Several Sacramento players must have a huge series if the Monarchs have a chance at reaching their third straight WNBA Finals. Rebekkah Brunson has had an amazing season and must continue to shine. Sacramento also will struggle if Nicole Powell and Kara Lawson struggle at all offensively
And for as much as the benches have the potential to impact this series, Monarchs veteran Yolanda Griffith is the biggest X factor. A former Finals MVP, Griffith has a history of elevating her game in the playoffs. She has played much better during the second half of the season, and now, the responsibility is on her to raise her game to a higher level.
Who wins San Antonio in three.
(1) Phoenix vs. (4) Seattle
The key to this entire series is how well the Mercury shoot in the postseason. All five starters shoot at least 41 percent from the field. Four players are averaging double figures and a fifth contributes 9.5 ppg. Not only did three players from the same team finish in the top 10 in scoring for the first time, Phoenix also established a WNBA record with 88.8 points per game. A team that netted at least 100 points in eight games, the Mercury's style of Paul-ball under coach Paul Westhead is to simply run and gun and outscore the opponent.
Seattle was one team that was able to keep up this season, taking the regular-season series 2-1. As Lauren Jackson told me at the All-Star Game, the key to facing Phoenix is going in with confidence and the mentality that you can outshoot the Mercury. And in both wins, that's exactly what Seattle did. On Aug. 4 -- the record-breaking 111-101 shootout -- Seattle shot 48 percent from the field to Phoenix's 44.6 percent, and nailed more 3-pointers (the Storm were 13-of-25 from downtown while the Mercury hit 8-of-25 attempts). In Seattle's 100-87 victory on May 23, the teams hit the exact same number of field goals (32) and 3-pointers (11), but Seattle made both in fewer attempts, particularly from beyond the arc, where the Storm shot nearly 48 percent to the Mercury's 37 percent.
On paper, Seattle has two big advantages: experience and the league MVP. Seattle won the WNBA title in 2004 and is a playoff regular, while Phoenix hasn't reached the postseason since 2000. And then there's Lauren Jackson, the first player to lead the league in scoring and rebounding since 2002 (Chamique Holdsclaw). No matter the defense or defender, Jackson will get her points -- and presumably the regular-season MVP award.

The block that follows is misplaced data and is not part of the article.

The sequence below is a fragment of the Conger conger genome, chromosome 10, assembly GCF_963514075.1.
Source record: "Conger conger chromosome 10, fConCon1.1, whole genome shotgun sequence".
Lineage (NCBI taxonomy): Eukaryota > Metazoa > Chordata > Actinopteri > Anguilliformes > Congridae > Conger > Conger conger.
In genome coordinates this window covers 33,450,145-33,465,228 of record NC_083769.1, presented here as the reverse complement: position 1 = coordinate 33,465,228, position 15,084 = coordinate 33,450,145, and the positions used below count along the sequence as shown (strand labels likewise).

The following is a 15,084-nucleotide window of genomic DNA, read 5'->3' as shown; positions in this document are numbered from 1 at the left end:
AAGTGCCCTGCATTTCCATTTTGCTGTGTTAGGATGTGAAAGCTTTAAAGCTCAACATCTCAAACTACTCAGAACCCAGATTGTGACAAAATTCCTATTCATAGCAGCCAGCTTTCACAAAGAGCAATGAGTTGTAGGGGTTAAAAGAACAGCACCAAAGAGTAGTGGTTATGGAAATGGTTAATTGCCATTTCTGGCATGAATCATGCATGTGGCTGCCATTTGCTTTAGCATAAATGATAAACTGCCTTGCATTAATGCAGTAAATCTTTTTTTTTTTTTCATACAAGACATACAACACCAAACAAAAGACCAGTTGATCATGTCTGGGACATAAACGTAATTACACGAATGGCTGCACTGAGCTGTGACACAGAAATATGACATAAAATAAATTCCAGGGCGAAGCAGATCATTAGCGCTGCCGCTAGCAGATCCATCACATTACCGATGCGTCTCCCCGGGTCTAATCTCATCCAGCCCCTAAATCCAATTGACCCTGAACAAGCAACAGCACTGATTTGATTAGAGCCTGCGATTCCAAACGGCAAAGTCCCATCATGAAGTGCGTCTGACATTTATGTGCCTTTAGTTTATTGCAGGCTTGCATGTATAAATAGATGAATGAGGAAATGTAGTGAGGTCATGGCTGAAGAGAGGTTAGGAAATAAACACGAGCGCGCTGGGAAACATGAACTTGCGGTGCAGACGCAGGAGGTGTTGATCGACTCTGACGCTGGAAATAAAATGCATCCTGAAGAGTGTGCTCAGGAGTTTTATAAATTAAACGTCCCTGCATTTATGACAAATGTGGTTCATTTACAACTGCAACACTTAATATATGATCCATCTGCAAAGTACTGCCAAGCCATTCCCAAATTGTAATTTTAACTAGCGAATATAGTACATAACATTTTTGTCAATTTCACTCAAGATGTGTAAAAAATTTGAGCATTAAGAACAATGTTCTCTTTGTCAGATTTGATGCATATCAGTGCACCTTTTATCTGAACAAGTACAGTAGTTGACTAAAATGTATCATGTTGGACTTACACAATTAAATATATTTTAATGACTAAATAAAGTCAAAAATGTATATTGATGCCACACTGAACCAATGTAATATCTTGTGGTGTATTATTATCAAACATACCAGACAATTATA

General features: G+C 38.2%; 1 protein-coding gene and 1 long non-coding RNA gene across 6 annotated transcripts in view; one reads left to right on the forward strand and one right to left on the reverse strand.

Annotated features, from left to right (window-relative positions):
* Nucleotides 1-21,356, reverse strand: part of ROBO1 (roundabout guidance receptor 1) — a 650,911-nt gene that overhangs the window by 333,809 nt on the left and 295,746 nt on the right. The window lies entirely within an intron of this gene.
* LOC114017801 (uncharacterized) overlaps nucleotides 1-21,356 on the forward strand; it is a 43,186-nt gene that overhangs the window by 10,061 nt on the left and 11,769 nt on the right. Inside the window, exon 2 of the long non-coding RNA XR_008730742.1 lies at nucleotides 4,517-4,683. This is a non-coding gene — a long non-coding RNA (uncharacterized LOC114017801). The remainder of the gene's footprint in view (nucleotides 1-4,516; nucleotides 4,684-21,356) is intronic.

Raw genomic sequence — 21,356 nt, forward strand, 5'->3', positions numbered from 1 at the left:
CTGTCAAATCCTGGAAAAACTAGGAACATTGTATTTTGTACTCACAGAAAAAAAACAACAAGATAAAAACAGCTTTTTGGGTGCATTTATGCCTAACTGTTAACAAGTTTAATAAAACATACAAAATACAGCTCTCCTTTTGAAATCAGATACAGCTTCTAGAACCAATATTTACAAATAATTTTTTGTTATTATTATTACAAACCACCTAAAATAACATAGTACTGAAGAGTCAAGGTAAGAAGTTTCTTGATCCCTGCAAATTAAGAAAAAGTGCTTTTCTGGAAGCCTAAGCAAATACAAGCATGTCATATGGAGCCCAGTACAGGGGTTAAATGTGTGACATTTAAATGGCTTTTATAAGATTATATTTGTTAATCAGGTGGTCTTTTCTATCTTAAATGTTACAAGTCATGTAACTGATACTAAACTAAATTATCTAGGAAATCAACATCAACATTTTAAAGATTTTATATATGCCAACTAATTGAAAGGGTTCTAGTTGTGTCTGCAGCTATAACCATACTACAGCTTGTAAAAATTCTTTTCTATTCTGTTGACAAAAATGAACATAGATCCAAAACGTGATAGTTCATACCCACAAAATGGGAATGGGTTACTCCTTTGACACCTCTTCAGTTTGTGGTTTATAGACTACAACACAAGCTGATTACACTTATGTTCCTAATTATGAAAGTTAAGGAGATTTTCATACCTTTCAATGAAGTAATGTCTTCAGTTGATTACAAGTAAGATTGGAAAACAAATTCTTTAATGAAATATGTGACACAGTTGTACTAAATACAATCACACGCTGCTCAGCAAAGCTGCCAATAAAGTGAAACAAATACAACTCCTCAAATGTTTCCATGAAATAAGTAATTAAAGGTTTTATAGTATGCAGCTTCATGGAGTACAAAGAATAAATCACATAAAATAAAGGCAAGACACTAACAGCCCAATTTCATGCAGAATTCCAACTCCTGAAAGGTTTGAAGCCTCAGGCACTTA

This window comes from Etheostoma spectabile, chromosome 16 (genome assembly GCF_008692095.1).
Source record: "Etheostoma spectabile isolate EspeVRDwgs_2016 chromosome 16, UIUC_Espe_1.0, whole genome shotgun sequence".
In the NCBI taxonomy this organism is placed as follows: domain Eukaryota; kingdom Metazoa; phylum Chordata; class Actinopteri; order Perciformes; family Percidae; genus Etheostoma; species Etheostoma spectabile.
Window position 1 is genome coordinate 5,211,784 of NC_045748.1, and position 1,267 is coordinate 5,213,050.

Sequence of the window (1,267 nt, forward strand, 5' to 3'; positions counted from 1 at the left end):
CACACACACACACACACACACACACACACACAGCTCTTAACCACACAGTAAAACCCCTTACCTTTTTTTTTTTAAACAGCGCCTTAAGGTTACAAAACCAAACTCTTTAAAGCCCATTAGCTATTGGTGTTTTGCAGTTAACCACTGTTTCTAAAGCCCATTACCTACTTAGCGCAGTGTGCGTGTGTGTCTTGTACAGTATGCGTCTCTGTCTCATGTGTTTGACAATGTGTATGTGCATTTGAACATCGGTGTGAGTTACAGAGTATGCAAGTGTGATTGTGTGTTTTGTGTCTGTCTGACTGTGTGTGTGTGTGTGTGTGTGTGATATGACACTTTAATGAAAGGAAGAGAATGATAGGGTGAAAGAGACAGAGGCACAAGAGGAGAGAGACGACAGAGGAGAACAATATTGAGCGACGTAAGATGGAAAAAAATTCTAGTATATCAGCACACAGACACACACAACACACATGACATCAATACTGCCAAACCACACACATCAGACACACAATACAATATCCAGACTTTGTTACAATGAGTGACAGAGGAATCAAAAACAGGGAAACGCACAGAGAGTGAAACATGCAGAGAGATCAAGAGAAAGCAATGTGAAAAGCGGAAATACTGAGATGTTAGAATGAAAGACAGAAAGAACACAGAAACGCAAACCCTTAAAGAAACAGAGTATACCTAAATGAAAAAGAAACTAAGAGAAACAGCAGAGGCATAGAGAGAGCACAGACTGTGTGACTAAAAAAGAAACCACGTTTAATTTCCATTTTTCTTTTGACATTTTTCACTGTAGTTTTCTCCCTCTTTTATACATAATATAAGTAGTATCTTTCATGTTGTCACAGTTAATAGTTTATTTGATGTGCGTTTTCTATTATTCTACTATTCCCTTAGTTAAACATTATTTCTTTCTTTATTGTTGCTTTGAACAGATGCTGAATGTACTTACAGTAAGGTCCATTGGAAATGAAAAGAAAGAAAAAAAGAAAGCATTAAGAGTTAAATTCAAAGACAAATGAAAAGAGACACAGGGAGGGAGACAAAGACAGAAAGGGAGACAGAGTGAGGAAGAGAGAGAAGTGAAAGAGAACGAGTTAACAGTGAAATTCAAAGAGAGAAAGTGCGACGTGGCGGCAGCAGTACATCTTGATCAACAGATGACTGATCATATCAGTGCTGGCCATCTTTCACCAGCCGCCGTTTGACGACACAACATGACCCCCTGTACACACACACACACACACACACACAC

Still, the Mercury trio of Diana Taurasi, Penny Taylor and Cappie Pondexter have been pretty unstoppable this season, too. They have helped Phoenix play Paul-ball to perfection. That puts a real hardship on Seattle, which isn't a great defensive team and must get back in transition, because we all know Phoenix moves the ball up the floor before the opponent blinks. The Mercury spread the floor so well, are very disciplined in their spacing and have range from anywhere on the court. Taurasi again leads the league in 3-pointers made and Taylor, who is a master at countermoves to beat her opponent, has had an incredible season, both of them rank among the top five MVP candidates.
Although Phoenix clearly relies on its jump shooting, the Mercury are also a very good rebounding team, something that often goes overlooked. And Kelly Miller -- another unheralded star on this team -- will dog Seattle point guard Sue Bird from end to end. As we've said all season, Bird and backcourt mates Betty Lennox and Iziane Castro Marques must make significant contributions in each game for Seattle to contend. Two of the three must be able to complement Jackson's numbers offensively.
In the post, Seattle's Wendy Palmer must be a factor. And though she's not gifted offensively, reserve Ashley Robinson must rebound when she gets on the court.
Still, the Mercury's Tangela Smith is the center who might be the biggest key to the series. Everybody moaned on draft day when Phoenix traded away its first-overall pick for Smith, but she has fit in perfectly within Phoenix's offense, leading the team in rebounds. Kudos to Ann Meyers and Westhead for pulling the trigger on that trade.
Who wins: Phoenix in three. And remember, the Mercury are the one playoff team that hasn't been hampered by injuries this season. Seattle, on the other hand, already is missing Janell Burse (wrist surgery) and has played without Jackson, Bird and Lennox on several occasions.
Nancy Lieberman, an ESPN analyst and Hall of Famer, is a regular contributor to ESPN.com's women's basketball coverage. Contact her at www.nancylieberman.com.